Second, how does this motherly comparison to God apply in a discussion about the likelihood that a particular mother may have an actual child who God has unchangeably elected for reprobation? In this instance the mother would be MORE not less self-sacrificially loving than God.
So I trust God in the care of my children, because he’s good, and he gave me (an image) to my children to tell the world what he is like… The clarity of Jesus’s words is striking and sobering. He’s in utter control, both of the means of salvation and also the sustaining grace that keeps us to the end. Perhaps this would be terrifying, as Stanley asserts, if you don’t know the character of the one telling you how this will all play out. But we know the character of God, who preserved his people through many tribulations and endured the ultimate trial on our behalf. We can trust him with our very lives, and with the lives of our beloved children.
What does it mean to say that God is good? What is it about the character of God that would cause us to trust him with the care of our children? Consider two potential caregivers:
- A caregiver that genuinely loves and takes good care of some of the children entrusted to him, but also uses a good portion of the children for his own pleasure at their expense and without regard to their well being.
- A caregiver that genuinely loves all the children, provides for them and desires the best for each one of them. And he takes good care of all the children entrusted to him so long as they do what he asks.
What is “terrifying” to Andy (and those of us who are objectively viewing God’s character from the Calvinistic vantage point) is that God, on Calvinism, is glorifying Himself even if it means the sacrifice of most people. He reprobates a good number of children, all of whom have mothers, for His own pleasure without any regard to that child’s choices or his parent’s nurturing care. Can we really call that “good?” If so, by what standard?
A Better Way
God does not sacrifice creation for the sake of His own glory, but instead He sacrifices Himself for sake of His creation, which in turn reveals Him as the most glorious of all. It is the selfless motive of Christ’s sacrifice that brings Him so much glory. To in anyway undermine the selflessness of the Divine motive actually undermines the very thing that makes His grace so glorious.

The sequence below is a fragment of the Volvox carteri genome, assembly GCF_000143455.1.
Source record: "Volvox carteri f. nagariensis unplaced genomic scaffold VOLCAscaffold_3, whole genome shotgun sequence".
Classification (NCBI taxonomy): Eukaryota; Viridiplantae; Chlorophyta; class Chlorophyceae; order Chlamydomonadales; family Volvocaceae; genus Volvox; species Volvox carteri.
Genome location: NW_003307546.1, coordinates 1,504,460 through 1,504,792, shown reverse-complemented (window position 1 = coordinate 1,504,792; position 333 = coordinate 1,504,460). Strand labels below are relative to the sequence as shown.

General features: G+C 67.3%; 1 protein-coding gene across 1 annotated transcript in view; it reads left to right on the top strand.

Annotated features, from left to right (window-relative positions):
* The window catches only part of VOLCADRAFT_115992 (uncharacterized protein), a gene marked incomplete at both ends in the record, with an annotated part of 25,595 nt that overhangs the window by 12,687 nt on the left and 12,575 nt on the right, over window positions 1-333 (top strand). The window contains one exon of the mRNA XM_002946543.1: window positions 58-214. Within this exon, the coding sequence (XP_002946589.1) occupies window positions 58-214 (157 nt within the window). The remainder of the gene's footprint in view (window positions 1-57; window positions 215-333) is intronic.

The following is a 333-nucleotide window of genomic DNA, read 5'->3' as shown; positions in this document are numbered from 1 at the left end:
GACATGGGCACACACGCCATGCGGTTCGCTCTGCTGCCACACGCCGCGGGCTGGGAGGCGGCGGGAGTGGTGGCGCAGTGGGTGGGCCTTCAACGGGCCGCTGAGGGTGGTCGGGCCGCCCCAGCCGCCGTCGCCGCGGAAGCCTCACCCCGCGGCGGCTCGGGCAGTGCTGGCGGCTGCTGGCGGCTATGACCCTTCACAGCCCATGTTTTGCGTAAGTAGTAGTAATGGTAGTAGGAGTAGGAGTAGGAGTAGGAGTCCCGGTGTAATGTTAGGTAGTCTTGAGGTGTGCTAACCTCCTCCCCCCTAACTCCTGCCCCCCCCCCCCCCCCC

Dr. Jerry Walls summarized this issue quite well by appealing to the biblical teaching of John Wesley:
John Wesley underscored the fact that our theology will go off the rails if we do not keep squarely in mind that God’s very nature is love.
“It is not written, ‘God is justice,’ or ‘God is truth.’ [Although he is just and true in all his ways.] But it is written, ‘God is love,’ love in the abstract, without bounds; and ‘there is no end of his goodness.’ His love extends even to those who neither love nor fear him. He is good, even to the evil and the unthankful; yea, without any exception or limitation, to all the children of men. For ‘the Lord is loving [or good] to every man, and his mercy is over all his works.’”
Now I think we are in position to clearly see the heart of the difference between Wesleyan theology and Calvinist theology. The fundamental difference lies in how we understand the character and love of God. For the Wesleyan, the fact that God’s very nature is love means that he truly loves all persons and desires their salvation. He does everything he can to save all persons, short of overriding their freedom. For the Calvinist, by contrast, love is a sovereign choice, which means he gives his grace to some but not to others. He sovereignly chooses to save some among the mass of fallen sinners, but leaves the rest in their fallen condition, thereby consigning them to eternal damnation…
Again, the difference between Wesleyan theology and Calvinist theology could hardly be more profound at this point. The idea that God might need to damn many people, even if they could be saved with their freedom intact (as Calvinists understand freedom) is utterly at odds with the biblical picture of God, who loved us while we were yet sinners, and gave his Son for our salvation. As Wesleyans see it, God’s extraordinary love demonstrated most fully in Christ, and offered freely and truly to all persons displays his glory most clearly. God does not need any to be damned for his glory fully to be displayed. Those who are lost are lost entirely by their free choice to reject God’s glorious love and grace.
Wesleyans and Calvinists radically disagree, then, about the character of God, and how his glory is displayed. This is the issue we need to keep squarely in focus as we discuss and debate the vital biblical doctrines of sovereignty, predestination and election. <link>